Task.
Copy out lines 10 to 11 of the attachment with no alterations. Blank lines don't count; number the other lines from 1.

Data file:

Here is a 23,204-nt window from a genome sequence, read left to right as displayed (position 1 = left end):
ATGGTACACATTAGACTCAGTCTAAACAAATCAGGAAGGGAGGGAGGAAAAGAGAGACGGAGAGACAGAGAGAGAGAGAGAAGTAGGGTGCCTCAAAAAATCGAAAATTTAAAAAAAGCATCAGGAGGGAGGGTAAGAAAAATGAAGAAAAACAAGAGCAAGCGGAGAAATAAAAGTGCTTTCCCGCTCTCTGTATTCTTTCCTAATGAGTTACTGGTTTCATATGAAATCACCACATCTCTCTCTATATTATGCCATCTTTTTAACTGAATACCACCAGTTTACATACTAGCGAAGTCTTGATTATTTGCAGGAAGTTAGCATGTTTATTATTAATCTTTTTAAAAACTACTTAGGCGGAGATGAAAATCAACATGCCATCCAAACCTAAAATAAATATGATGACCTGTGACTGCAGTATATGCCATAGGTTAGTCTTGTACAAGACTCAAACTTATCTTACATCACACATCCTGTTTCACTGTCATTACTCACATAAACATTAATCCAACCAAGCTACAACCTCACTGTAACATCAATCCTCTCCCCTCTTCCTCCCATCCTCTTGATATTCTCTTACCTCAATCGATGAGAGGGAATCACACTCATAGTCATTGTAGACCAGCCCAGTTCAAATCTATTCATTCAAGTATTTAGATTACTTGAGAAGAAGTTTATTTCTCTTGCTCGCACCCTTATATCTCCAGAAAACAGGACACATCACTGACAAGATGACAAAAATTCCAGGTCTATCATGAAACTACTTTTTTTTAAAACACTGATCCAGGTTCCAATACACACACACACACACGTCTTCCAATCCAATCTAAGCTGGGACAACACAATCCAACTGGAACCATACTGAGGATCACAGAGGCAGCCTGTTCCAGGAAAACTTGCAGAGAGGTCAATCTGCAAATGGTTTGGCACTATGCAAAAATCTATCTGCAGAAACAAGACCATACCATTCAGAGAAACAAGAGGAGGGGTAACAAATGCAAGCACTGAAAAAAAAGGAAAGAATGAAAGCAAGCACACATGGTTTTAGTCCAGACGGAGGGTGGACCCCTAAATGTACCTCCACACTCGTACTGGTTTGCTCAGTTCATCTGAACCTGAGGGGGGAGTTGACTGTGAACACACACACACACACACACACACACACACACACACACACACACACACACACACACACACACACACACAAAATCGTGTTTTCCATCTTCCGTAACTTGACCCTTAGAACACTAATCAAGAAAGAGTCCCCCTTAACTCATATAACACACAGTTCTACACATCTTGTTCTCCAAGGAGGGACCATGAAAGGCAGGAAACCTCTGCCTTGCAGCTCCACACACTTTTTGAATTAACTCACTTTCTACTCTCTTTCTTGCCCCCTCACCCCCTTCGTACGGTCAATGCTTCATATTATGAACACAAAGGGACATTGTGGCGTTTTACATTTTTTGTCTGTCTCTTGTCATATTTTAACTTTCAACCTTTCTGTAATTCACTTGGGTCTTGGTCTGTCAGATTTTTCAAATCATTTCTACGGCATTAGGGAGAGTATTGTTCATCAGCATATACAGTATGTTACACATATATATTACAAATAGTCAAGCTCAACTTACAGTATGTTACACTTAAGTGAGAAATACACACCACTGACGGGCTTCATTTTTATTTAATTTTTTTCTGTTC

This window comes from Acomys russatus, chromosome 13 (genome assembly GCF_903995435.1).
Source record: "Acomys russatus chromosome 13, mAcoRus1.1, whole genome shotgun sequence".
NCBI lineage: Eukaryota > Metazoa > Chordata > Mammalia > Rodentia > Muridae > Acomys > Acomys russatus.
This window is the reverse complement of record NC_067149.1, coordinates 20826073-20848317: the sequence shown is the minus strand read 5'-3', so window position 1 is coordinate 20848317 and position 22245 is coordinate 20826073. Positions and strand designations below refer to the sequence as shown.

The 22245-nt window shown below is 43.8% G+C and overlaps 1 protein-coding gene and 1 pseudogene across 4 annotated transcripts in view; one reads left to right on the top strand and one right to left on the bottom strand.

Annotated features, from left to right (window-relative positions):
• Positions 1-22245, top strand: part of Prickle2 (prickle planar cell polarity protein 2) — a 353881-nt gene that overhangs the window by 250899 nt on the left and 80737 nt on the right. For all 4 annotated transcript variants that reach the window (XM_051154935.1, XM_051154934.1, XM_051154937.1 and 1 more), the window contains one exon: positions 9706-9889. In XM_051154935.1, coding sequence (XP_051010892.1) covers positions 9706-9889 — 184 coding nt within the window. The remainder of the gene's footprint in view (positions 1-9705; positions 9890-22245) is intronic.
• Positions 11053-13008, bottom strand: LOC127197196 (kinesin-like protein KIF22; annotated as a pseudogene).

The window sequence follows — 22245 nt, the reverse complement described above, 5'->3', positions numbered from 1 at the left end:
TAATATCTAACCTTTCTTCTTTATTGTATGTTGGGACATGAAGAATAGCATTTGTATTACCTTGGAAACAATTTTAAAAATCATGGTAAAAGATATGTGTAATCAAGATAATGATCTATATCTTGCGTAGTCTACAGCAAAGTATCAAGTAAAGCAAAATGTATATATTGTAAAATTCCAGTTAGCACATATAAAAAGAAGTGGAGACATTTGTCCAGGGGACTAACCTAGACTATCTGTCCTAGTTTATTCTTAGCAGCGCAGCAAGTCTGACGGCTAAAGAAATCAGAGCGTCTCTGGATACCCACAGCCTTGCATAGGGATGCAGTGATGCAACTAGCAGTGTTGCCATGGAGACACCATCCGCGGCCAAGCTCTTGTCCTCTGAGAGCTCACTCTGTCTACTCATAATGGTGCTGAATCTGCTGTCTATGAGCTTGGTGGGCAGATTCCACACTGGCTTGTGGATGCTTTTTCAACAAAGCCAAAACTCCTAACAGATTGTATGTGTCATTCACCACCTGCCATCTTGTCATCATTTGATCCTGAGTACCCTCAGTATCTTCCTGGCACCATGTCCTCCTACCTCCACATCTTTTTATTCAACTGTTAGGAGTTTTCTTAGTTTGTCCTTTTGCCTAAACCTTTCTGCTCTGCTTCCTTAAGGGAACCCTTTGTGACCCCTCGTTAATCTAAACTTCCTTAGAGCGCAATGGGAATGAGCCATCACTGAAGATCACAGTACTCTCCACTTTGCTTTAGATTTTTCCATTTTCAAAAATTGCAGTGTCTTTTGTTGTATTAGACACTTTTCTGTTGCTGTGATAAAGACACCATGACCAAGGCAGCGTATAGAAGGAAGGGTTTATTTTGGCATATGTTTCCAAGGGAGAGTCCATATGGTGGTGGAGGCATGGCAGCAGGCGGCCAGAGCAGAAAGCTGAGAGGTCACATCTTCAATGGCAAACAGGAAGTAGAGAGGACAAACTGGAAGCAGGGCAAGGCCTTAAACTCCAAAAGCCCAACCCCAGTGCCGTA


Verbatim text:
• Positions 11053-13008, bottom strand: LOC127197196 (kinesin-like protein KIF22; annotated as a pseudogene).

The window sequence follows — 22245 nt, the reverse complement described above, 5'->3', positions numbered from 1 at the left end: